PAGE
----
Testimony: My Experiment with God
It was the beginning of my faith journey with the Lord Jesus, and it continues to this day.
For two weeks, I entered into a great experiment with God, what Ratzinger calls the experiment of faith. And I learned that my hesitant, conditional, faith was--at that point in time--enough to gain access to the God who satisfied all my yearnings for lost innocence, in fact, all my yearnings simpliciter. "I believe, help Lord my unbelief," I learned, is enough to get you access to the God who puts to rest restless hearts.
"God," the future Pope Benedict XVI wrote, "for his part has agreed to the experiment, has entered into it himself as man." That man, of course, is Jesus, God the Son become man.
Faith is a gift, the theologians say, a grace. It is not something that we can obtain for ourselves because it is something beyond ourselves. The greatest natural attribute we have is reason (reason is also a gift, but it's under our control); but faith is not a natural attribute. Faith is of supernatural origin. It is not something we control. Again, it is a gift.
It is a gift, however, that sometimes comes in strange packages, and is given even to doubtful hands. It is a gift, I learned, that is given by the good God even if the recipient harbors some doubt. But even in doubt, the gift must be received. The receiver, cannot "remain uninvolved," as Ratzinger puts it, in the gift of faith. If you are not involved with God, you cannot believe in God, because you cannot receive the gift of faith in God.
This, I think, is the meaning behind that saying uttered by the man whose child was possessed with an unclean spirit and whom Jesus asked if he believed before curing the child: "I believe, help thou my unbelief." (Mark 9:23-24) Credo, Domine, adjuva incredulitatem meam.
Our entire life in faith is a pilgrimage, and there is never a time where more faith in the Lord cannot be had, where our faith in God has reached perfection, where additional involvement, additional trust on our part in the God who is infinitely trustworthy is not required.
"I believe, Lord, help though my unbelief," is a daily prayer.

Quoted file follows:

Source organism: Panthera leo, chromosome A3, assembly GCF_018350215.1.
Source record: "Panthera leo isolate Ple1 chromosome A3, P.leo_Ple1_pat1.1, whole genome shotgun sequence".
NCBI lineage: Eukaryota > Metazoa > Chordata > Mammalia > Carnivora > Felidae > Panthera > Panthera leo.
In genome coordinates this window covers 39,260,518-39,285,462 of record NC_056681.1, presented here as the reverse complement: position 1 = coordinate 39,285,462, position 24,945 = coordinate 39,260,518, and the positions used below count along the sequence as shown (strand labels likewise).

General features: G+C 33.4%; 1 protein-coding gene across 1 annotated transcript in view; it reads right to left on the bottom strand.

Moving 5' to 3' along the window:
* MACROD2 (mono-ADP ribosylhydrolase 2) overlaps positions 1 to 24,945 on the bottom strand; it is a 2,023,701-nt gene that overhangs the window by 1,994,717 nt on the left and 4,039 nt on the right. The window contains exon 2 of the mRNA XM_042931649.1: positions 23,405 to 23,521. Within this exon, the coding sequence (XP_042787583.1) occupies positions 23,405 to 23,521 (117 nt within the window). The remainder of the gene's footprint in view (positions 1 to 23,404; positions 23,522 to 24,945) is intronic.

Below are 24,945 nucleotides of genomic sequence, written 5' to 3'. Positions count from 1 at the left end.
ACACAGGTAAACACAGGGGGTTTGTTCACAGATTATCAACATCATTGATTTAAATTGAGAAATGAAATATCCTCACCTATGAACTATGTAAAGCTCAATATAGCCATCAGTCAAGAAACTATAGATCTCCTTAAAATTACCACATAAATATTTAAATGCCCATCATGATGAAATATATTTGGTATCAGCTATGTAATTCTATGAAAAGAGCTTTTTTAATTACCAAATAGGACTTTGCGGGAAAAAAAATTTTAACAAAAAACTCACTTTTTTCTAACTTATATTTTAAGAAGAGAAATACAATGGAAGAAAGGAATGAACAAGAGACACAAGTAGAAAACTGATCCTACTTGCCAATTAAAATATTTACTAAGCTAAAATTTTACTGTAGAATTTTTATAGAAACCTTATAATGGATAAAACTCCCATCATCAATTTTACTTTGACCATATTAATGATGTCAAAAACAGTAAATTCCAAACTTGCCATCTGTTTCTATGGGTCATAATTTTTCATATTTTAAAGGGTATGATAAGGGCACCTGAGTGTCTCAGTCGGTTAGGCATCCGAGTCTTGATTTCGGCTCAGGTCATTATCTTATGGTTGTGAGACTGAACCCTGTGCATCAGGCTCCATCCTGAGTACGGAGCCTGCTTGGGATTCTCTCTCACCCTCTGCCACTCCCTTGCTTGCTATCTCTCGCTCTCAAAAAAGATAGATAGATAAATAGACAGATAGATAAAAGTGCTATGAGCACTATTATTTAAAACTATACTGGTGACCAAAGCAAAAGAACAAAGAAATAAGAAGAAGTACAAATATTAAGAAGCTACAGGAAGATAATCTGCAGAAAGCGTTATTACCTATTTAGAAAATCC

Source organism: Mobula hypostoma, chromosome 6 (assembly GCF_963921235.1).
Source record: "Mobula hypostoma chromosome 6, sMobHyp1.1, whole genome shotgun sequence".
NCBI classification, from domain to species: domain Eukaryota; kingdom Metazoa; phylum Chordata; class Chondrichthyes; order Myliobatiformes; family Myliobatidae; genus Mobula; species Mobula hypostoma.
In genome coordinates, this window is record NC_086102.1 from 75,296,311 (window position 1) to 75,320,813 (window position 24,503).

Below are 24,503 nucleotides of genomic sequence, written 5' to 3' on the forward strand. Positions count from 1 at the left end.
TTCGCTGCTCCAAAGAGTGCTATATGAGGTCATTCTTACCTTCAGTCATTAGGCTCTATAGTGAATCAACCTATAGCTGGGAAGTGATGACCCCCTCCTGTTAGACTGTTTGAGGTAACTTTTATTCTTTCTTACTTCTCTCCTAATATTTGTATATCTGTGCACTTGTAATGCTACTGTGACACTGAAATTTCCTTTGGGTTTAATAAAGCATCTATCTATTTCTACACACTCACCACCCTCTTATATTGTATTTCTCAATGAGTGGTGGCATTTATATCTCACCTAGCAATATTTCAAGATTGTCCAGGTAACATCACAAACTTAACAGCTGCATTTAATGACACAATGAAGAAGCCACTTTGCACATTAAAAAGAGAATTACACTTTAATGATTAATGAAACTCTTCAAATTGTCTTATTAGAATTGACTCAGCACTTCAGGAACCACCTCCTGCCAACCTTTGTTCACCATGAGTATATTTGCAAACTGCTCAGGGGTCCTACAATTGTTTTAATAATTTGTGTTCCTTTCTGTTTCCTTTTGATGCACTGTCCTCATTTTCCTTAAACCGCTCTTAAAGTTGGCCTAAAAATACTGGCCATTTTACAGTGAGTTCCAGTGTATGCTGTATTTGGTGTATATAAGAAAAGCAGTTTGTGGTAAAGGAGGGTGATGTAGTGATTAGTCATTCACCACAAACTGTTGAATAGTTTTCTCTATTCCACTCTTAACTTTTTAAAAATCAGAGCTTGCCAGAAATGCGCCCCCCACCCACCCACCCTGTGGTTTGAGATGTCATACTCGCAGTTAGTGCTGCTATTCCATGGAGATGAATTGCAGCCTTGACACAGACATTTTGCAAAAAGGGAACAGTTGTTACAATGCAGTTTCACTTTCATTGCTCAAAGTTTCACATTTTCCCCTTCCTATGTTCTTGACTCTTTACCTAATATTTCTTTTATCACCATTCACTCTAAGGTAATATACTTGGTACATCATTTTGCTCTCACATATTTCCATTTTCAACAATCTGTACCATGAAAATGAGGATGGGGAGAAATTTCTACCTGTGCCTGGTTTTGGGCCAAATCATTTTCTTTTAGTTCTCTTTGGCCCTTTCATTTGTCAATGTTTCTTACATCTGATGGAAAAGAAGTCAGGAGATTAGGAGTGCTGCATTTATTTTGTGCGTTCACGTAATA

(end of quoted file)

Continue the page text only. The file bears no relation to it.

In discussing this "experiment with God," the experiment of faith in God, Ratzinger recalls something Pascal said in his Pensées: "You would like to reach faith, but you do not know the way? You want to cure yourself of unbelief, and you ask for a remedy? Take a lesson from those who were earlier racked by doubts like yourself. . . . Follow the way by which they began: by acting as if they believed . . . . This will bring you quite naturally to believe and will stupefy you."
There is a lot of controversy regarding what Pascal intended to say when he used the French word s'abêtir (which is translated as "stupefy"). It does not mean to make yourself stupid or dully, though it might literally be translated so.
Ratzinger adopts a Catholic interpretation by suggesting that in saying that belief stupefies, Pascal meant that belief returns us to a child-like stage so as to make us able to receive truths that are otherwise inaccessible to dull-witted human reason.
Not stupor, but innocence. Innocent children might be said to be "stupid" about things like the intrigue of power over another, sexual exploitation, insensitivity to others' pain, and such other horrid qualities of "un-stupid" adults. But this is a "stupidity" that is universally admired; it is a "stupidity" that is everywhere cherished. Who wants children not to be "stupid" about these things?
In the "experiment of faith," we realize reason's end, because reason can go no farther. Like a child drops the hand of his nursemaid to grab hold of the hand of his mother, man must leave the hand of reason, and with faith must take the hand offered by God. In Dantean terms, we must let go of Virgil, and take hold of Beatrice.
There was a time that I had no faith. I had been baptized and raised in the Church, but around age thirteen I found the whole Catholic thing (or, really, what little I knew of it, which was essentially nothing) dreadfully meaningless and uninspiring.
Acting on the impulse of youthful rebellion, I rejected, and lost, any virtue of faith that had been supplied me or promised me in my baptism.
And so did I travel, essentially Godless, through about eight years of my life.
But with the rejection of God did not come freedom, for with it came something else: a sort of sullying, a sullying of the soul arising from slavery to disordered passion, especially the strong passions of teenage years. This sullying is the natural by-product of traveling life without a lack of moral compass, without a True North.
Without God, a human is sort of like the sailor of old being forced to sail without the polestar. He would not know where he's going, and even if he did, he wouldn't have the foggiest idea about how to get there. After being ...
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